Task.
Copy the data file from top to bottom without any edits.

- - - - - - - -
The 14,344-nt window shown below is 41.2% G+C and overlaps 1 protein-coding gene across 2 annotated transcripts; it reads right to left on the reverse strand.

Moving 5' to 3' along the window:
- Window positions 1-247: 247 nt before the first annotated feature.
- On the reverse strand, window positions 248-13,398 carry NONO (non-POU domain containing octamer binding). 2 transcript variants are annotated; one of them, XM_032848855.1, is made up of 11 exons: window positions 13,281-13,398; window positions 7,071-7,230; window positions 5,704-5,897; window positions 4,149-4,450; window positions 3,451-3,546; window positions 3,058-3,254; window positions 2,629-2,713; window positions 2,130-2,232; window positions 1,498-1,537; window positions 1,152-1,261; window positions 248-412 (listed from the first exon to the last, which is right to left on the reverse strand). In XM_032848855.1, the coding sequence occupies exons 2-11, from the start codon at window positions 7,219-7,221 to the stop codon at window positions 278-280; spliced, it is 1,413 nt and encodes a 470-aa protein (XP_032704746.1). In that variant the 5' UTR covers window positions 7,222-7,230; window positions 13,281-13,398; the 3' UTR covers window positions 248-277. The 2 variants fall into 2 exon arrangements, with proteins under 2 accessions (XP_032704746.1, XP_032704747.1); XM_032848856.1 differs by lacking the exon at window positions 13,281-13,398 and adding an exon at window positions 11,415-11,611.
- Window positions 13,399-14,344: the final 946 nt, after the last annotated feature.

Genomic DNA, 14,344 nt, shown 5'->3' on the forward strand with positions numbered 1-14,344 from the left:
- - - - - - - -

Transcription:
The 14,344-nt window shown below is 41.2% G+C and overlaps 1 protein-coding gene across 2 annotated transcripts; it reads right to left on the reverse strand.

Moving 5' to 3' along the window:
- Window positions 1-247: 247 nt before the first annotated feature.
- On the reverse strand, window positions 248-13,398 carry NONO (non-POU domain containing octamer binding). 2 transcript variants are annotated; one of them, XM_032848855.1, is made up of 11 exons: window positions 13,281-13,398; window positions 7,071-7,230; window positions 5,704-5,897; window positions 4,149-4,450; window positions 3,451-3,546; window positions 3,058-3,254; window positions 2,629-2,713; window positions 2,130-2,232; window positions 1,498-1,537; window positions 1,152-1,261; window positions 248-412 (listed from the first exon to the last, which is right to left on the reverse strand). In XM_032848855.1, the coding sequence occupies exons 2-11, from the start codon at window positions 7,219-7,221 to the stop codon at window positions 278-280; spliced, it is 1,413 nt and encodes a 470-aa protein (XP_032704746.1). In that variant the 5' UTR covers window positions 7,222-7,230; window positions 13,281-13,398; the 3' UTR covers window positions 248-277. The 2 variants fall into 2 exon arrangements, with proteins under 2 accessions (XP_032704746.1, XP_032704747.1); XM_032848856.1 differs by lacking the exon at window positions 13,281-13,398 and adding an exon at window positions 11,415-11,611.
- Window positions 13,399-14,344: the final 946 nt, after the last annotated feature.

Genomic DNA, 14,344 nt, shown 5'->3' on the forward strand with positions numbered 1-14,344 from the left: